You should be able to get *life size* plastic models at the teachers’ supply stores. I mean, they could improve the standard issue plastic model a little. What if… the organs were the actual size and weight of a human part? What if the texture approximated the feel of real human tissue? That would be a very cool thing for the classroom! Believe you me!
I know very little about Hirst, except I think he did a gigantic dead animals in formaldehyde exhibit which I liked. (* Durr, I just googled it, and yes, this was Hirst)
Frankly, all these vitriolic attacks on him make me that much more interested in his work.
Ad hominim attacks on the artist himself (he’s such a pompous self-centered jerk, etc) should have absolutely no bearing on one’s assessment of that artist’s work, unless your only interest in him is through the celebrity gossip pages, rather than through the art pages. If I refused to listen to any music or watch any films that were made by assholes, my CD and DVD collection would be dramatically smaller and the loss would be mine. The-artist-is-a-jerk is a really small minded argument for dismissing a work of art.
As for the notion that the artist must be some kind of solitary, original, genius creator? This is an artifact of the early 19th century, and it hasn’t held up very well.
Try this out instead: The artist is someone who helps us to see something we’ve already seen and dismissed in a new, interesting way.
Time was, you could go into almost any good gallery and find artwork that was a feast for the intellect and the soul. Today, only a damned fool walks into a modern gallery expecting “a good meal”. I mean, it could happen — purely by chance — that you walk into a Saatchi gallery on your own two feet and leave on the wings of an angel, but only because in your despair you vomited on a diamond-crusted skull and got hustled to the exit by a copper who’d submitted himself to being “re-contextualized” as a cherub: “Eef dee Chreesto say I must to be rosy-bottomed Cherub, den a Cherub I must be! He ees, after all, dee Christo!”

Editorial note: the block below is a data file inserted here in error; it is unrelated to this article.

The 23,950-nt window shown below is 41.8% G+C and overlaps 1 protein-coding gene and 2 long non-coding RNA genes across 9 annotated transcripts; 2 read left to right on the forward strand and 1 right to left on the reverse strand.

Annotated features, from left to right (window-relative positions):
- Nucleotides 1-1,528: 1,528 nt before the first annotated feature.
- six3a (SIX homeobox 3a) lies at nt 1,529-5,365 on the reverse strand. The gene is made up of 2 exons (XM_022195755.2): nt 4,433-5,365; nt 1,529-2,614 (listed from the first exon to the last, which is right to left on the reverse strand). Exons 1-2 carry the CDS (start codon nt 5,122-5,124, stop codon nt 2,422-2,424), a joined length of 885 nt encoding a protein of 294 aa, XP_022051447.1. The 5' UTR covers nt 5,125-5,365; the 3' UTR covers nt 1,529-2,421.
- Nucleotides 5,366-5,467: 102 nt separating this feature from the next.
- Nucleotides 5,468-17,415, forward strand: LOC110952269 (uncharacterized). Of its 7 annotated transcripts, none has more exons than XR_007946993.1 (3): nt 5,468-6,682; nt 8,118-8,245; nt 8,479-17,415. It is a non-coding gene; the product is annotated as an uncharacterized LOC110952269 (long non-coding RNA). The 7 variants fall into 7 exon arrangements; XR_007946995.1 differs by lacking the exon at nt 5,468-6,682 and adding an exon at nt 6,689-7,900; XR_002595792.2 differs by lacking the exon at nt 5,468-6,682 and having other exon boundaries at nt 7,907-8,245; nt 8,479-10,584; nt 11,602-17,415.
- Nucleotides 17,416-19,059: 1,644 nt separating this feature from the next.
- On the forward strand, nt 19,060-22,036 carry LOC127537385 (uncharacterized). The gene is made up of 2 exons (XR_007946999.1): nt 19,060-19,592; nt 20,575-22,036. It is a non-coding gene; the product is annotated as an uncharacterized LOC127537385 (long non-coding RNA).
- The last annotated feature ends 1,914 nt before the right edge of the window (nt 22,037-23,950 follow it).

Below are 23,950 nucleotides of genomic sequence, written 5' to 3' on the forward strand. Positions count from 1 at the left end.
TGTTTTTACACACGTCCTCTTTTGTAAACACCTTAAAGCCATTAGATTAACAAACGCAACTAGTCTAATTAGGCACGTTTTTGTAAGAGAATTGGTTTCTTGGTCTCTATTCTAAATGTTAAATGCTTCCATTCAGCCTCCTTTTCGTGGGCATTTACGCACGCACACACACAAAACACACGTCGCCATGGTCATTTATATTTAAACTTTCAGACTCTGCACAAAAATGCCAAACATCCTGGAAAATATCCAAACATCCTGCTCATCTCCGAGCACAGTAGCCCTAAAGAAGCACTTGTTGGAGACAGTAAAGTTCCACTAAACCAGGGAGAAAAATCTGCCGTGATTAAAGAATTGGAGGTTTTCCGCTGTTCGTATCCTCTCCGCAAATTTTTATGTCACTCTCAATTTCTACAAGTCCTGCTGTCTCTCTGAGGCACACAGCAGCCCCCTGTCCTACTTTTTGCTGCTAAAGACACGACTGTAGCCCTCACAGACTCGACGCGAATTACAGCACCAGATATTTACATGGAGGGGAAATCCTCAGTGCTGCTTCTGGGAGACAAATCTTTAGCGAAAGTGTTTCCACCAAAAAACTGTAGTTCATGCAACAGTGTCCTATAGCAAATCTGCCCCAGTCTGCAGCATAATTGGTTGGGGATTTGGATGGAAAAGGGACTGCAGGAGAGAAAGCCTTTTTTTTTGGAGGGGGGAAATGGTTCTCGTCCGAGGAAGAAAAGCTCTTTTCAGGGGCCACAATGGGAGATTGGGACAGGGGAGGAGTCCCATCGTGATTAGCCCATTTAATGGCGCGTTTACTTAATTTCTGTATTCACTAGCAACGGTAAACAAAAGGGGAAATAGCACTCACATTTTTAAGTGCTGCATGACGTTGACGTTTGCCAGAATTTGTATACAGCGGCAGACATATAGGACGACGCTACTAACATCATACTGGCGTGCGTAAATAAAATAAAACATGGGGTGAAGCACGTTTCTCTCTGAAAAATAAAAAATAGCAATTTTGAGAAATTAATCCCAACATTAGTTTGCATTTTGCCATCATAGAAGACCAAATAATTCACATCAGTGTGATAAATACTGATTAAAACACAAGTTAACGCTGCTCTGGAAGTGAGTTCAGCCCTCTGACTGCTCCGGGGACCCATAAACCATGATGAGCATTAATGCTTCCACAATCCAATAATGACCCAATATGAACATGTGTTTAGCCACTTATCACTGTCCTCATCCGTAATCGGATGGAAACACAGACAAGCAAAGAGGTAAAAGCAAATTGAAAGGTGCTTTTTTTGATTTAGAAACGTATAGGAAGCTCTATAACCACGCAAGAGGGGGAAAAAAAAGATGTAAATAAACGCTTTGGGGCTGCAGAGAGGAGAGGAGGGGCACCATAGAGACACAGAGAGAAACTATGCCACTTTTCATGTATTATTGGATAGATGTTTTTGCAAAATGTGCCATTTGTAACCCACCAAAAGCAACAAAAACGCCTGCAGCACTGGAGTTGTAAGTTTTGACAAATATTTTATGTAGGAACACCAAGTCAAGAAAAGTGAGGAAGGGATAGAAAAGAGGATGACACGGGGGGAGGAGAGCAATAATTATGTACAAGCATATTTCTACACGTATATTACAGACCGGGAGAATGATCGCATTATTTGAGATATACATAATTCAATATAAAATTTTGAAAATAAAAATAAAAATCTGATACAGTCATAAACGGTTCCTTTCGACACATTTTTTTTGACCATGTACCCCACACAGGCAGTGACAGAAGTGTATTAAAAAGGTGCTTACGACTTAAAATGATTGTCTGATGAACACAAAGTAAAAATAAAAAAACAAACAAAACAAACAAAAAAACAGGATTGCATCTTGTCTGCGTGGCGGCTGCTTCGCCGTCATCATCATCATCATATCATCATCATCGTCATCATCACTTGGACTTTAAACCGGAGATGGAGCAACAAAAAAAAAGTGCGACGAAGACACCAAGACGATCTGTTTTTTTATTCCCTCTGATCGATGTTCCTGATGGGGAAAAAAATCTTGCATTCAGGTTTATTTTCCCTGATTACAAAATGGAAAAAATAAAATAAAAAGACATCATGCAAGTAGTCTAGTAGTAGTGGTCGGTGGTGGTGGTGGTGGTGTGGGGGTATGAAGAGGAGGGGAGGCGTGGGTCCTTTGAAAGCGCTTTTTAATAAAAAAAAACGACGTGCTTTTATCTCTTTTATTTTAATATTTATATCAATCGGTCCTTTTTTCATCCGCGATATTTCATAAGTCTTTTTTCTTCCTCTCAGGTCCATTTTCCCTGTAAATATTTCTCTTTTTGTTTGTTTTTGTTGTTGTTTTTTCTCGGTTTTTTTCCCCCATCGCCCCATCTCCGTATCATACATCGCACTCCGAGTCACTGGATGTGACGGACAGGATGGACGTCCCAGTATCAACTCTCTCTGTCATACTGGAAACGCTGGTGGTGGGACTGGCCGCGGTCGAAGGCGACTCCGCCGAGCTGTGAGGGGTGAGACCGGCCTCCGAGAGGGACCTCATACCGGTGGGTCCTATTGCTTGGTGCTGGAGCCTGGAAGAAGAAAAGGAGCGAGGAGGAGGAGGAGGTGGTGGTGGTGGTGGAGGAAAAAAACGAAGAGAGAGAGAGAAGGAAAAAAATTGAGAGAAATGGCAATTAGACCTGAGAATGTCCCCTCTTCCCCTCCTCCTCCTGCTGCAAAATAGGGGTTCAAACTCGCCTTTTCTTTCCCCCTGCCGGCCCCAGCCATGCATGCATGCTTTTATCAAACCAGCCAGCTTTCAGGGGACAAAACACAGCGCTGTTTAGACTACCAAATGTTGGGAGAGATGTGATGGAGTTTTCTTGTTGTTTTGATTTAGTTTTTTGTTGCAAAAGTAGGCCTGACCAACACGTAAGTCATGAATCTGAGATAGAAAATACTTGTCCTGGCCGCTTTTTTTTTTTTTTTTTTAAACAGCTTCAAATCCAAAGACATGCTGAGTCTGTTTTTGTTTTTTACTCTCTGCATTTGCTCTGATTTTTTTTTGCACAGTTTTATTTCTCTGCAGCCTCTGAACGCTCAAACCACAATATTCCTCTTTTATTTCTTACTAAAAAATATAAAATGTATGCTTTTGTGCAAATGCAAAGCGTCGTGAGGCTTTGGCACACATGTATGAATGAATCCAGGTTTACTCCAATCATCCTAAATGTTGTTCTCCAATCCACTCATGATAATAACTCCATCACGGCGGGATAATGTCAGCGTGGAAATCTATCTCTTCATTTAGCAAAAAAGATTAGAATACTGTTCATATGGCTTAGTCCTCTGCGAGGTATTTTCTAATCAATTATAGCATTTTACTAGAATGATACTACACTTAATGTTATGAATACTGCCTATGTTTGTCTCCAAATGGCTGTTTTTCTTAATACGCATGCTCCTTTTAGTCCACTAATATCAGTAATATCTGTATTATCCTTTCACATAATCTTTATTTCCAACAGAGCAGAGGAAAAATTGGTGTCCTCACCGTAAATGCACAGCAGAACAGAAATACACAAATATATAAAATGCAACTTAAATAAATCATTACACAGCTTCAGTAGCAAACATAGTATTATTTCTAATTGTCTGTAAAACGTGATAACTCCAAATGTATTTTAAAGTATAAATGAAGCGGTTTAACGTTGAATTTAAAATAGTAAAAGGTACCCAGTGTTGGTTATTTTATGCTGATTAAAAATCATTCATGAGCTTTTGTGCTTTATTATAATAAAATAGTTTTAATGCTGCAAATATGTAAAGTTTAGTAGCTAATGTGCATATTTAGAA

Nowadays, it makes far more sense to “re-contextualize” most famous galleries as banks, with artists in the role of “engravers” who have the freedom to make their currency look any which way they want — as long as it’s more or less a consistent product — with an exchange rate agreed upon by a few auction houses and critics.
“Our bank accepts the following currencies as legal tender:
* Sharks in formaldehyde
* 50 ft replicas of educational kids’ toys
* Pictures of soup cans
* Slashed canvases…”
See how much cooler “re-contextualizing” a thing makes it?
@44 Or, hey, here’s an idea: What about a Real Doll with realistic insides!
(I mean, no offense, but if you want to give some poor 7th grade kid really rich and satisfying nightmares, try dropping a perfectly life-like human liver/brain/small intestine on her desk.)
This whole hubbub about assistants is so bizarre. An artist like this is very much akin to a film director — they have a vision, and wrangle a ton of people to get it made. Often they have big egos and treat people poorly. So, sure he paid people to fabricate the freaking sculpture — who cares. I like it, you hate it, everybody’s getting catty. Sounds like art.
Yeah I agree, I like my art representational, but I don’t like it representational of boring things. What’s the point in a picture of a soup can for example? Art should have no relevance to my every day life, and woe betide an artist if they DO try and use something I’ve seen before in their art, I’ll leave them crying on the floor when I tell them that their work doesn’t fall inside the strictly worded definition of art that everybody’s already agreed on.
His ‘Virgin Mother‘ is a similar work, which I personally find more pleasing.
Damien Hirst was sued by the company that makes the 14-inch Young Scientist Anatomy Set
…and Hirst himself threatened to sue a 16-year old artist for using photographs of one of his works.
Try this out instead: The artist is someone who helps us to see something we’ve already seen and dismissed in a new, interesting way.
You might want to avoid Hirst’s spin & dot paintings if you want to maintain that opinion.